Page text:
Consider University City, the West Philadelphia neighborhood surrounding the University of Pennsylvania. In an effort to improve the area, the university committed funds for a new elementary school. The results? At the time of the announcement, in 1998, the median home value in the area was less than $60,000. Five years later, according to The Philadelphia Inquirer, "homes within the boundaries go for about $200,000, even if they need to be totally renovated". The neighborhood is otherwise pretty much the same: the same commute to work, the same distance from the freeways, the same old houses.
And yet, in five years families are willing to pay more than triple the price for a home, just so they can send their kids to a better public elementary school…
If you're not from America and can't read between the lines here, what Warren and Tyagi are saying is that white America with kids has allowed itself to be baited into a bidding frenzy for places for their children in predominantly white schools. Since, in the vast majority of cases, American children go to school in the community in which they live, that means that the rise in US house prices, according to Warren, is all due to competition to get into those overwhelmingly white classrooms.
Warren is quick to note that this does not mean that everyone coming out of a white school is destined for Harvard, and not everyone out of a black school destined for San Quentin. There are extraordinary black-majority-enrollment schools, just as there are lackluster and uninspiring white-majority schools. It's just that white American parents (and a much smaller number of upper income black parents) are playing the percentages.
Family income rose ... because millions of mothers decided to enter the work force. Over the course of a few decades, the change has been revolutionary. As recently as 1976, a married mother was more than twice as likely to stay home with her children as to work full-time; by 2000, she was half as likely. Today, mothers are going back to work much sooner after their children are born. A mother with a three-month-old infant in 2001 was more likely to be working outside the home than a woman with a five-year-old child in the 1960s. And in 1965, only 21% of working women were back at their jobs within six months of giving birth to their first child. Today that figure is higher than 70%.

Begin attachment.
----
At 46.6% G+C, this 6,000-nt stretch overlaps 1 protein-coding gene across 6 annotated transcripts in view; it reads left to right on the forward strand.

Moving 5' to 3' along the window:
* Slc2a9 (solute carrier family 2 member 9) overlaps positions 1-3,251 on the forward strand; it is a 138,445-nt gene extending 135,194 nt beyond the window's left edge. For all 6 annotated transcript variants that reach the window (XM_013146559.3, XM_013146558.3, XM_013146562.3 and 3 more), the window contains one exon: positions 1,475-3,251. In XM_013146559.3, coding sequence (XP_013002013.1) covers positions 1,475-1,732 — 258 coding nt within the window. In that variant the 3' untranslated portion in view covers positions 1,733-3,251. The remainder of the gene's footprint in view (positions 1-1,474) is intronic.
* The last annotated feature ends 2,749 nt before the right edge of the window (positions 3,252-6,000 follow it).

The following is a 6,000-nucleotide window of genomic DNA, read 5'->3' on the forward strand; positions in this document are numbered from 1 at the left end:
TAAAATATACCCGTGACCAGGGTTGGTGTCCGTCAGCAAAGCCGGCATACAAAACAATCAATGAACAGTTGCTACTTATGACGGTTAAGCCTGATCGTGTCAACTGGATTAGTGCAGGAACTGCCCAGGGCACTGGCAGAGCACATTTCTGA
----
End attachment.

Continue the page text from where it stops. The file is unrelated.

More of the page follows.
The old standard that families should spend no more than 25% of their monthly income on mortgage and other housing related expenses got blown out early; by the top of the housing boom in 2006 reports of families spending 50% or more of monthly income on mortgage payments were not uncommon.
A generation ago, the typical family owed about 5% of its annual income in consumer debt - non-mortgage debt such as car loans and credit cards. Today such debts add up to more than a third of total annual income.
Looking back on the whole enterprise, it might have been better had the 1970s parents, instead of packing up and running into the virgin suburban woods, stayed on and fought to make their communities better. Yes, things might have been better, and certainly easier, had not the American cowboy spirit of freedom and cantankerous independence called them for a round-up way out there beyond the last circumferential highway. Very few Americans know what communitarianism is; if pressed, they'd probably say it was something dirty, as if you could get venereal disease from it or something.
Over there in Beijing, David X Li must view the whole matter with delicious and exquisite serendipity. Twice now in his life he's witnessed the mad irrationality of rampaging mobs. First, as a child, during the Cultural Revolution, he witnessed crazy mobs who believed that all society's problems stemmed from education and organization. Later, he witnessed a mob of American homeowners, aided and abetted by a separate, irrational mob of Wall Street financiers (using Li's Gaussian copula) who believed all would be right just one more suburb over the horizon.